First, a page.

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Offshore Decommissioning

With continued oil price uncertainty, the advent of deepwater decommissioning and escalating abandonment costs, it has never been a more important time for the industry to demystify one of the most overlooked parts of the offshore asset lifecycle: decommissioning. There are estimated 6,500 offshore rigs that will be decommissioned by 2025.offshore-post

When comparing global decommissioning and abandonment (D&A) progress, it’s undeniable that the Gulf of Mexico has the most established track record in the industry. Extensive platform removal and well plugging and abandonment activity has created a thriving supply chain for decommissioning in the region, ever since the introduction of the 2010 Idle Iron NTL regulation.

Outside the Gulf of Mexico, less mature decommissioning regions are beginning to come to terms with the “emerging reality” of decommissioning. National oil companies in the Asia-Pacific region are developing the guidelines and regulation required to kick-start D&A programs, whilst the North Sea is on the cusp of a flourish in activity.

The overarching D&A landscape is undergoing a shift, though, in light of several key industry developments – this, in turn, will impact decommissioning strategy in 2015 and beyond.

The issues:

  • Oil price uncertainty
  • Shift from shallow to deepwater in the Gulf of Mexico
  • Spiraling decommissioning costs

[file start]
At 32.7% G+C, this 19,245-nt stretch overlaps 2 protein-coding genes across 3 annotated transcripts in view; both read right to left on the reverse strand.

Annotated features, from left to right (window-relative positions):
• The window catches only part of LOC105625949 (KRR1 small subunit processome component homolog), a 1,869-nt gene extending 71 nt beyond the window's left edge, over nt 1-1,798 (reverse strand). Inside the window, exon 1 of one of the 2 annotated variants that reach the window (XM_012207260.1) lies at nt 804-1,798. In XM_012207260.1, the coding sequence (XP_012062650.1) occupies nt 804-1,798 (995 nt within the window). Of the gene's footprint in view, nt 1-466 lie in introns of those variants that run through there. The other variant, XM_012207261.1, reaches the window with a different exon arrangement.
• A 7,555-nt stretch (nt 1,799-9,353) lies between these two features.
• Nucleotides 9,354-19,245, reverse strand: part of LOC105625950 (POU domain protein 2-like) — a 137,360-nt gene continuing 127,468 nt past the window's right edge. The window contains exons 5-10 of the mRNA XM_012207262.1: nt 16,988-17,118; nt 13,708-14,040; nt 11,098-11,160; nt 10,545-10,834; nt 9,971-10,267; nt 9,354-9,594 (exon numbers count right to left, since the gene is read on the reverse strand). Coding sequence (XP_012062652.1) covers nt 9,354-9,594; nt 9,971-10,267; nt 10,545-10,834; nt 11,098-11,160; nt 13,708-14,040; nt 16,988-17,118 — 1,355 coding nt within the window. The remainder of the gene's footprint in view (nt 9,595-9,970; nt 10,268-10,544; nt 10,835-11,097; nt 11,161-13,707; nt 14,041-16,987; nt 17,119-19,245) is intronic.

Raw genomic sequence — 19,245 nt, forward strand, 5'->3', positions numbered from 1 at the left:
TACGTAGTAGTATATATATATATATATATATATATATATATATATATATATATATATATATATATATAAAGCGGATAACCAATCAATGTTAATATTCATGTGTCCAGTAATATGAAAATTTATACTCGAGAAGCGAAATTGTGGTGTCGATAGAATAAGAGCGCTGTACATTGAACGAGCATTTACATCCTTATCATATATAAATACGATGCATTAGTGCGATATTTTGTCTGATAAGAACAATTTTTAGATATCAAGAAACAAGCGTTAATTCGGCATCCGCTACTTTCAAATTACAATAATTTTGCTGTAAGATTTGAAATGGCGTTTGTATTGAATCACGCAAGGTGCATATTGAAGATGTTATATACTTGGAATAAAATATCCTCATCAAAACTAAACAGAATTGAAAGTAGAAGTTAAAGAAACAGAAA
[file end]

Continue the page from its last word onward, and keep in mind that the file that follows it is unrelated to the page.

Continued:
• Offshore liability changing hands
  • Integrating decommissioning as part of the lifecycle
  • Industry collaboration

Onshore Market Conditions

$18 billion worth of U.S. land rigs have fallen victim to the downturn.

During the downturn, the rush to stack drilling and completion equipment has rendered an unprecedented amount of invested capital unproductive. Looking at the U.S. land rig segment alone, we estimate drilling rigs worth roughly $18 billion in terms of replacement value have gone idle. It’s important to note that fair value is different (and currently lower) than replacement value.

Across the U.S., approximately 1,160 rigs have been idled since late-2014, per Helmerich & Payne estimates. We estimate the replacement value of an A/C rig is $20 million-$25 million per copy, while the idled SCR and mechanical rigs have a weighted average replacement value of about $12 million each. Thus, the total replacement value of idle land rigs in the U.S. today is approximately $18 billion.

And herein lies a key oilfield crash dilemma. In down cycles, service and drilling contractors become increasingly desperate to cut operating costs, but they must also shepherd their unproductive (stacked) capital assets, lest they rust away and the value be impaired.onshore-post

When the recovery eventually comes, there will be a large portion of the stacked fleet that requires significant reinvestment because working order was not preserved. For portions of the stacked legacy fleet, the reinvestment needed will never again make economic sense and impaired rigs will be retired. Some of the $18 billion has already been permanently lost. The longer the downturn lasts, the more value will be lost.